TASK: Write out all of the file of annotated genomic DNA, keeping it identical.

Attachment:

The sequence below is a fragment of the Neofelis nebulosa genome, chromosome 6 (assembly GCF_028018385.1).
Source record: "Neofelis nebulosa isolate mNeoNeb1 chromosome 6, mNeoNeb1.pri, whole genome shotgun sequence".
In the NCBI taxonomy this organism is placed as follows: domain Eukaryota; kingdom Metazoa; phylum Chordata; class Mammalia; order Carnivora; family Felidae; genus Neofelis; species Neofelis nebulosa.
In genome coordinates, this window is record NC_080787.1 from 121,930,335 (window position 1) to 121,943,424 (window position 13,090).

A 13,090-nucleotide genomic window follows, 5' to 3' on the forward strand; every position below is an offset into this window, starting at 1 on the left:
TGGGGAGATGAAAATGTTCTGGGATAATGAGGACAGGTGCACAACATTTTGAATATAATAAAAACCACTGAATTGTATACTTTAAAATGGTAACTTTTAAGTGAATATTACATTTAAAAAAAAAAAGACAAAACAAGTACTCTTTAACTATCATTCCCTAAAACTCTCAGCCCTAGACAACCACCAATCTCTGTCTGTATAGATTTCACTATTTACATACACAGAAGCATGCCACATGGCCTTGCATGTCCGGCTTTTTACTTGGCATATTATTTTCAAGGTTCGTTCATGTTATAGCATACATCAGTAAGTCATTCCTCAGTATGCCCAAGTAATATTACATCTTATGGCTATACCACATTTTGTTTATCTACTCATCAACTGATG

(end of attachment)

The sequence below is a fragment of the Neofelis nebulosa genome, chromosome 6 (assembly GCF_028018385.1).
Source record: "Neofelis nebulosa isolate mNeoNeb1 chromosome 6, mNeoNeb1.pri, whole genome shotgun sequence".
In the NCBI taxonomy this organism is placed as follows: domain Eukaryota; kingdom Metazoa; phylum Chordata; class Mammalia; order Carnivora; family Felidae; genus Neofelis; species Neofelis nebulosa.
In genome coordinates, this window is record NC_080787.1 from 121,930,335 (window position 1) to 121,943,424 (window position 13,090).

A 13,090-nucleotide genomic window follows, 5' to 3' on the forward strand; every position below is an offset into this window, starting at 1 on the left:
TGGGGAGATGAAAATGTTCTGGGATAATGAGGACAGGTGCACAACATTTTGAATATAATAAAAACCACTGAATTGTATACTTTAAAATGGTAACTTTTAAGTGAATATTACATTTAAAAAAAAAAAGACAAAACAAGTACTCTTTAACTATCATTCCCTAAAACTCTCAGCCCTAGACAACCACCAATCTCTGTCTGTATAGATTTCACTATTTACATACACAGAAGCATGCCACATGGCCTTGCATGTCCGGCTTTTTACTTGGCATATTATTTTCAAGGTTCGTTCATGTTATAGCATACATCAGTAAGTCATTCCTCAGTATGCCCAAGTAATATTACATCTTATGGCTATACCACATTTTGTTTATCTACTCATCAACTGATG